I'm not sure that BM cannot be extended to relativistic quantum theory. There are proposals I linked to in post #2, and in the reference by Passon that bhobba linked to discuss other proposals for relativistic BM. I don't know if there is yet consensus on the subject, so it's being researched.

    I think one advantage of BM is that it points beyond QM (and possibly beyond SR). By the same token the chief advantage of many-worlds is that it suggests that QM can be complete. The naive textbook interpretation allows both possibilities.
    Last edited: Dec 28, 2013
  8. Dec 29, 2013 #7
    Sorry for the naive reply.
    Does we really need hidden variables, at least to have a more satisfying interpretation of the entanglement effect? Couldn't we assume that real properties (observables) of a quantum system does exist, but are not intrinsic to it, because they are destroyed by a measure of the complementary observable? For example, two entangled electrons opportunely preparad, of which we measure the spin component along z axis, would be measured as "spin-up" and "spin-down" because they really have spin-up and spin-down properties before the measurement, but these properties are destroyed if we measure the spin along x or y.

  9. Dec 29, 2013 #8


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    Bell's theorem (google will find you many hits, including an excellent page maintained by our own DrChinese) shows that no such theory can match the quantum mechanical prediction and experimental results in all cases.

    It's easy to make it work if you're only checking perfectly anti-correlated values like spin-up and spin-down, but if you are looking at three correlated values (for example, spin measured at zero, 120, and 240 degrees) there's no way of pre-assigning values that will work. Google will find you some examples pretty quickly.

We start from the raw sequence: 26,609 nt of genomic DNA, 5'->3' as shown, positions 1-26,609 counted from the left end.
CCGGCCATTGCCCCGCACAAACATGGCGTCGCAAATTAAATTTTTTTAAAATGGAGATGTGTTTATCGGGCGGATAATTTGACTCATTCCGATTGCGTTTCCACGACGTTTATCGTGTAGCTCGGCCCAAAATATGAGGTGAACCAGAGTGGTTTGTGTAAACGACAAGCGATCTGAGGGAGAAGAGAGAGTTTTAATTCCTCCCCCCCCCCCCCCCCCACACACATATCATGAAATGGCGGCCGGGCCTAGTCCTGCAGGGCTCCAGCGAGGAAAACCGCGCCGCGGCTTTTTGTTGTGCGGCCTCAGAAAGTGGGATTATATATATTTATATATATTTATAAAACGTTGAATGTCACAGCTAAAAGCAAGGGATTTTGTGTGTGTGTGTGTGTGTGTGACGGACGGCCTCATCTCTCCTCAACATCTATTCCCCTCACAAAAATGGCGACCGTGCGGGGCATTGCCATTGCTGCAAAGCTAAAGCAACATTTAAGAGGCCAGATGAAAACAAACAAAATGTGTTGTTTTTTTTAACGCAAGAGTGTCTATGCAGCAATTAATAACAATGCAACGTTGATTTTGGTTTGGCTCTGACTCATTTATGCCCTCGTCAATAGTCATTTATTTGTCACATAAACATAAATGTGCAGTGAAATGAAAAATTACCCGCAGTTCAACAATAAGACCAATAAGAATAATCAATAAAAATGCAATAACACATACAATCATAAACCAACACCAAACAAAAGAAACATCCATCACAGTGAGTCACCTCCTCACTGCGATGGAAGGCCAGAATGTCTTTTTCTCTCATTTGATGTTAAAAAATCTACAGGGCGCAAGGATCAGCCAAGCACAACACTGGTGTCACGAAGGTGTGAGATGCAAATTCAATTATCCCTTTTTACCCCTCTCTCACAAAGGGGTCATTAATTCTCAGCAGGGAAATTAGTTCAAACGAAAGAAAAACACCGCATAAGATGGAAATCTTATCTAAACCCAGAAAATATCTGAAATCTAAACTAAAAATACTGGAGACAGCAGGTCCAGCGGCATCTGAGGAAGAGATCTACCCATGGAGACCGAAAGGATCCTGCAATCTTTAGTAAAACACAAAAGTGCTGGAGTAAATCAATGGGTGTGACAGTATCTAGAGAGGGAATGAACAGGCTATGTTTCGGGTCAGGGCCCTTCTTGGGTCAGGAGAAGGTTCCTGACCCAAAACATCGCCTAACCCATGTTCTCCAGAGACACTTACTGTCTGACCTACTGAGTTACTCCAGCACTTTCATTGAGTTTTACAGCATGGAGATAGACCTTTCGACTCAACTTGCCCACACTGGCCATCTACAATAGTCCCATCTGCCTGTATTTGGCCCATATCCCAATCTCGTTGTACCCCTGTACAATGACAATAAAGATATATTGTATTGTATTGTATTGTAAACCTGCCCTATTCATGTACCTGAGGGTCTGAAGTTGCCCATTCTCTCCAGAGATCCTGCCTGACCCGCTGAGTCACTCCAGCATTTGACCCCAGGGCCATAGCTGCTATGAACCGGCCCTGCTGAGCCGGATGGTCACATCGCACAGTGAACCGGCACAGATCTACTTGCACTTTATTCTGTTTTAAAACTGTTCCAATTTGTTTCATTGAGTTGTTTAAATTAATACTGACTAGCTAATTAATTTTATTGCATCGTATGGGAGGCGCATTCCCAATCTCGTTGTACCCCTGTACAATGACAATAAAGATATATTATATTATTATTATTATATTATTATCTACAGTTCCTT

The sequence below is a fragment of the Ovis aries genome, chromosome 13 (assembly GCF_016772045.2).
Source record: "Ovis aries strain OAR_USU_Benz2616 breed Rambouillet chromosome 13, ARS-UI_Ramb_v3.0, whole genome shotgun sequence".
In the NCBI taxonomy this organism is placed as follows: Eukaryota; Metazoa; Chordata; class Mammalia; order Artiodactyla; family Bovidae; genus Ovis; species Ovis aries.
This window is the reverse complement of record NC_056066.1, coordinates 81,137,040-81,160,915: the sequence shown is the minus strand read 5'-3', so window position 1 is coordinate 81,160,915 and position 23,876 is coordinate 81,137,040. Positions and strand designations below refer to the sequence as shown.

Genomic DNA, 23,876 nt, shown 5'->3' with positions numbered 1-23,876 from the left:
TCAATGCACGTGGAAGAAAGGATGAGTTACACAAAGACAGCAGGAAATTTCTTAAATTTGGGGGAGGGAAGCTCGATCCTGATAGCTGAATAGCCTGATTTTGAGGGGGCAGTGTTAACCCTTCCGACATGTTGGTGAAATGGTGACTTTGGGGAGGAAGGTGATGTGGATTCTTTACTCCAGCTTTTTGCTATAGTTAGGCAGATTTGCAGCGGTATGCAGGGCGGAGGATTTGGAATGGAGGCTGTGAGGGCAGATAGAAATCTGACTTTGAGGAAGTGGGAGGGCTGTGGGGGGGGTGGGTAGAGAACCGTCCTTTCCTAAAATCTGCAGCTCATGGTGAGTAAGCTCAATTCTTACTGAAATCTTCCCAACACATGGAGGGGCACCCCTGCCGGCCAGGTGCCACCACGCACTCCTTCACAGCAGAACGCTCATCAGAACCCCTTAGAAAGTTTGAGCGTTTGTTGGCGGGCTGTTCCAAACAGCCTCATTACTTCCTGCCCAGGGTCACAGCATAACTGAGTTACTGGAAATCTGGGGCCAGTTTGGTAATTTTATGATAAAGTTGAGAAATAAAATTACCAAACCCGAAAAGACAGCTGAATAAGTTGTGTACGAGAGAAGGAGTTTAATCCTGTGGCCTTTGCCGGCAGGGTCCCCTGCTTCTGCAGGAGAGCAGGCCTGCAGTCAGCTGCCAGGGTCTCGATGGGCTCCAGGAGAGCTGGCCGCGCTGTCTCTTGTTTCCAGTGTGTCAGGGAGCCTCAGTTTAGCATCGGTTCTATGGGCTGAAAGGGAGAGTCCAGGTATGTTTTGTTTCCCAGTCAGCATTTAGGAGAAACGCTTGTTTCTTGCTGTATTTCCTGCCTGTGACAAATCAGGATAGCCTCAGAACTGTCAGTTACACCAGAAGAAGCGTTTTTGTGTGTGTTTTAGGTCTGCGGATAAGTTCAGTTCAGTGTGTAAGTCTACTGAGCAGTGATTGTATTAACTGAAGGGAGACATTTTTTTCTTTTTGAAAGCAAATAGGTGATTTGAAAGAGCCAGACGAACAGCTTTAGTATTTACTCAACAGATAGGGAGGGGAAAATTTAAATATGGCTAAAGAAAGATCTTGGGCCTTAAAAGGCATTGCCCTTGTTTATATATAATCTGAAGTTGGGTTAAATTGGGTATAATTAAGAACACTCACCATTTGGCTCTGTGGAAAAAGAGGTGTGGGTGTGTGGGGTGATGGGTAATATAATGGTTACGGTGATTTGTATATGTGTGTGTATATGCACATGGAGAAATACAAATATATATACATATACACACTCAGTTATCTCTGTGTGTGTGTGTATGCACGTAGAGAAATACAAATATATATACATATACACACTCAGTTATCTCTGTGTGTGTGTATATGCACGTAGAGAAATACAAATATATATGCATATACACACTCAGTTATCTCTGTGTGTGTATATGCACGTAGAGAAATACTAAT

10. Dec 29, 2013 #9


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    I'm a little uncertain (no pun intended) about Bohmian mechanics. The argument that it is experimentally equivalent to Copenhagen involves the assumption that particles are initially distributed with a density given by [itex]\rho(x) = \psi^*(x) \psi(x)[/itex]. If that assumption is true initially, then it's true for all time.

    However, I have a hard time understanding the meaning of that assumption when the number of particles is small--say, there is only one electron. In that case, the electron has a definite (if unknown) position at all times. So how does it make sense to say that the electron is distributed according to [itex]\rho(x) = \psi^*(x) \psi(x)[/itex]?

    I suppose you could say that [itex]\psi[/itex] refers, not to the actual electron, but an ensemble of electrons. But then you're basically moving into the ensemble interpretation, it seems to me.
  11. Dec 29, 2013 #10


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    Bell's theorem plus the assumption of lightspeed limit to interactions plus the rejection of superdeterminism.
  12. Dec 30, 2013 #11


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    For general physicists, my opinion about BM is that even practical physicists not interested in conceptual and philosophical foundations of QM should learn some basics of BM. Even if the main assumption of BM (the existence of objective continuous deterministic particle trajectories) is ultimately wrong, BM can be used as a thinking tool which transforms the otherwise very abstract quantum formalism into something much more intuitive.

    In addition, some practical physicists exploit the ideas of BM to simplify the practical calculations in physics:
    Last edited by a moderator: May 6, 2017
  13. Dec 30, 2013 #12
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  14. Dec 30, 2013 #13
    I looked at the walking droplet stuff, and there was a video of "quantum tunneling" that was basically just the particle bouncing around. If this was a perfect analogy for tunneling, wouldn't we expect the particle to cross the barrier somehow? Otherwise, in what sense has tunneling occurred?
  15. Dec 30, 2013 #14
    It does. See right at the end of that video.
  16. Dec 30, 2013 #15
    all interpretations are reasonable.
    none stands out by itself.

    relative state, objective reduction state, pilot wave (bm), modal models, time-symmetric theories.

  17. Dec 30, 2013 #16


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    With that, it is good to end this discussion of opinions.